For initial information and useful links see below.
Information and links
BFH Jobs + Careers
German, French & English
|German & French|
German, French & English
English & French
Universities of Applied Sciences
German & French
InterNations: expat community platform
International Dual Career Network
For qualified migrants (MosaiQ)
German, French & English
If you are relocating to Switzerland, you will most likely be planning to bring your furniture, crockery, books, clothes, etc. with you. To avoid paying import duty on your household items, you will need to meet certain conditions: you must transfer your place of residence to Switzerland, you must have used the imported items for at least six months, and you must continue to use them after you have imported them.
How to proceed
Please complete the form ‘(Declaration/Application for clearance of household effects’ (in duplicate). In addition to the form, the Customs Office will also require the following documents:
- An inventory of the goods you are importing
- Your Swiss residence permit (not applicable for persons relocating from EU-25/EFTA countries)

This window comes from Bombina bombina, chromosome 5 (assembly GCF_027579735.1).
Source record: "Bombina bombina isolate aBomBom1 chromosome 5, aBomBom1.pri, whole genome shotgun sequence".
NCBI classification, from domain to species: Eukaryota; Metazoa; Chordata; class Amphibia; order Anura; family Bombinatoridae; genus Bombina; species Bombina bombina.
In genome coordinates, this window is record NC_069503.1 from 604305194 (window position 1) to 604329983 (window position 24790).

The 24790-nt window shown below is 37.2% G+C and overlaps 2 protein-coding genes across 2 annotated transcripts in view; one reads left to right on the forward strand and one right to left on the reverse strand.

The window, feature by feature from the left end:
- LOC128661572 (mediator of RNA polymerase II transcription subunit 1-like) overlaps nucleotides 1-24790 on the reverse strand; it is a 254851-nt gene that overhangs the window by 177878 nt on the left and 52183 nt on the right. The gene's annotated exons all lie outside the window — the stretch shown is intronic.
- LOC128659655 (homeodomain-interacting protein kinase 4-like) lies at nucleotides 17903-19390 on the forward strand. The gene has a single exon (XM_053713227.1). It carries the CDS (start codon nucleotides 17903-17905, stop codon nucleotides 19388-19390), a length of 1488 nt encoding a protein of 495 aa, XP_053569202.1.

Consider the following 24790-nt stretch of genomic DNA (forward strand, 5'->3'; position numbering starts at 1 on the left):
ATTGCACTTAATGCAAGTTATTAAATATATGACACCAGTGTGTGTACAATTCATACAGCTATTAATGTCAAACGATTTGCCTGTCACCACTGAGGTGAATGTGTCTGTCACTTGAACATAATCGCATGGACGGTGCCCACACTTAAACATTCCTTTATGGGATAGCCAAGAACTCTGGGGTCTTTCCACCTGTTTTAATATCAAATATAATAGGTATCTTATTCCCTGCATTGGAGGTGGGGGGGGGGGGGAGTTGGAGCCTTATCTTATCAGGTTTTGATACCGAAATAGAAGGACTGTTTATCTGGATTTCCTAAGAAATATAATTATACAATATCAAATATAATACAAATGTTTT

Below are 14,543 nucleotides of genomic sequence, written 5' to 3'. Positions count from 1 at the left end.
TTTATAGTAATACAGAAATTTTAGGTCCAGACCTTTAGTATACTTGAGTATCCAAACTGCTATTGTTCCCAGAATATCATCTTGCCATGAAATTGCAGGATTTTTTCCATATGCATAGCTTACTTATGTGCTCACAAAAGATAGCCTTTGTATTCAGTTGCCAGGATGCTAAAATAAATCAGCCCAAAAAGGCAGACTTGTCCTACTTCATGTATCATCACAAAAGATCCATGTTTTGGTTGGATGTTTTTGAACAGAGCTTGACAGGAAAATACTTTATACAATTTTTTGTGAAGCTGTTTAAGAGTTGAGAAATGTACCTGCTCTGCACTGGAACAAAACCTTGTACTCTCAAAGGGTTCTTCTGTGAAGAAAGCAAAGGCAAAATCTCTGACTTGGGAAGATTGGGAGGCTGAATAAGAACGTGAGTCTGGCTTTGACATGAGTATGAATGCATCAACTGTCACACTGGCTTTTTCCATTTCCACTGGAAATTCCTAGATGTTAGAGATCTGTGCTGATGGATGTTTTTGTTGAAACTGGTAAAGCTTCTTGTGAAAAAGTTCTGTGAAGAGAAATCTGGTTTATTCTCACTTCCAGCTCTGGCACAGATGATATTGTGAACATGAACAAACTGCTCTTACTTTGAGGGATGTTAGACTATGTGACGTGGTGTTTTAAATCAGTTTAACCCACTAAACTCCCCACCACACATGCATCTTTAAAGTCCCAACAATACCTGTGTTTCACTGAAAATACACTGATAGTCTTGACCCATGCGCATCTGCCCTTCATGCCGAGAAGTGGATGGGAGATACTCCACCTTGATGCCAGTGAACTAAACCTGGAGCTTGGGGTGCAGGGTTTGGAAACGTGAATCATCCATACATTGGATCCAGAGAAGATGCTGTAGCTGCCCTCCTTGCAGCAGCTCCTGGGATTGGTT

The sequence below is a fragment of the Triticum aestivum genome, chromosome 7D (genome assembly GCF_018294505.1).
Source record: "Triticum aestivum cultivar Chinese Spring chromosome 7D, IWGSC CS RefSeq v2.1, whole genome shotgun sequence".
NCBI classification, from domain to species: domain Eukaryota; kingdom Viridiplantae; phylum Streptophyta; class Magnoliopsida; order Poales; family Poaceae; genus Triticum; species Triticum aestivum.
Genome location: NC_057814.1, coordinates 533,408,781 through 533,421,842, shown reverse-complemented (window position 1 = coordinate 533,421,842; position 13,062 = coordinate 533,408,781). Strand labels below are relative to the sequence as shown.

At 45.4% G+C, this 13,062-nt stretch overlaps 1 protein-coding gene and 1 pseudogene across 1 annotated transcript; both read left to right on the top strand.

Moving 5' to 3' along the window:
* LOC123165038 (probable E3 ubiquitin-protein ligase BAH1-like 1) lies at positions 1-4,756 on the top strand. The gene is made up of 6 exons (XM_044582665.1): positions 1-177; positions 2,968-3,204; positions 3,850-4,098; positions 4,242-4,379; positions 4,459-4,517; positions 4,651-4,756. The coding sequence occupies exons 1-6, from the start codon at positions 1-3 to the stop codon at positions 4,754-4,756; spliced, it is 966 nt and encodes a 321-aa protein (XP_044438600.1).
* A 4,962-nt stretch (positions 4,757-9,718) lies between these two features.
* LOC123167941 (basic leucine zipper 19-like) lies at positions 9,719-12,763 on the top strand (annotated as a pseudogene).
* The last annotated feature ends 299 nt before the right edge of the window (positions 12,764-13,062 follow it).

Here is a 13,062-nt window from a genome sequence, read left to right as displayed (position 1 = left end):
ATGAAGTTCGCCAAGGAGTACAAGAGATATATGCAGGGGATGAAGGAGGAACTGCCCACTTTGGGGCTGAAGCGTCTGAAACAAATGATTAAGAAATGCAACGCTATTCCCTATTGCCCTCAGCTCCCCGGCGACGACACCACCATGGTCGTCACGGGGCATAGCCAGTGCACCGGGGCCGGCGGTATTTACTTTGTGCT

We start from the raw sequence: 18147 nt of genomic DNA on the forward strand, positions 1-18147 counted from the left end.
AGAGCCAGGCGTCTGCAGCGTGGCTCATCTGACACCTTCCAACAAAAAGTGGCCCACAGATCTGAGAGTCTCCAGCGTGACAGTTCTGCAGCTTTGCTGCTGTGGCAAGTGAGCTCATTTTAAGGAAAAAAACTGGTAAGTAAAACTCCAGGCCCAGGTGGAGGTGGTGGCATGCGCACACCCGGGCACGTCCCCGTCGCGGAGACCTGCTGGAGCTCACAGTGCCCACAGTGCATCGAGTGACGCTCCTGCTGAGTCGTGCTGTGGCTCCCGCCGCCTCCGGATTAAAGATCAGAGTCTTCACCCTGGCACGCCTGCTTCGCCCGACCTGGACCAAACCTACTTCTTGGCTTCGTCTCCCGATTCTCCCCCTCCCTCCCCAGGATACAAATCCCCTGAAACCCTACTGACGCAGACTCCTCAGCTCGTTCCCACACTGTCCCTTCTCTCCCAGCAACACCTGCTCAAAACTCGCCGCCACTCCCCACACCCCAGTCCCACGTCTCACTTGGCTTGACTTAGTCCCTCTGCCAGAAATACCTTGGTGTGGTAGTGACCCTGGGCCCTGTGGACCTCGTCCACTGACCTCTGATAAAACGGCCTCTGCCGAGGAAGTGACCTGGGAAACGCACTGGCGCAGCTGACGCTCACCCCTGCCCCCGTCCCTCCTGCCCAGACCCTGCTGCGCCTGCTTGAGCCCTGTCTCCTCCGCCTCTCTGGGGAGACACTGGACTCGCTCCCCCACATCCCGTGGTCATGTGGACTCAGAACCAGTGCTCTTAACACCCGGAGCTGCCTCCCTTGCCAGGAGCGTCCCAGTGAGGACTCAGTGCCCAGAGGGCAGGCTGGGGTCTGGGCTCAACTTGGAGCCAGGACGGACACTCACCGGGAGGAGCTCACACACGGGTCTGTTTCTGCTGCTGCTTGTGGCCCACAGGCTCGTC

- The official foreign registration certificate for the means of transport
- Proof that you have purchased or rented a house or flat
The Customs Office may request further documents. The form and further information are available from the Swiss Federal Customs Administration. You do not have to report that you will be arriving with your household effects in advance. On entering the country, report to a customs office responsible for commercial goods during opening hours.
If you are planning to bring pets (dog, cat, etc.) with you to Switzerland, please note the additional requirements of the Federal Food Safety and Veterinary Office FSVO.
Finding accommodation in Switzerland can take a while. Make sure that you allow ample time and draw up a budget so that you know how much rent you can afford. Useful information is provided by the Swiss Budget Advisory Service.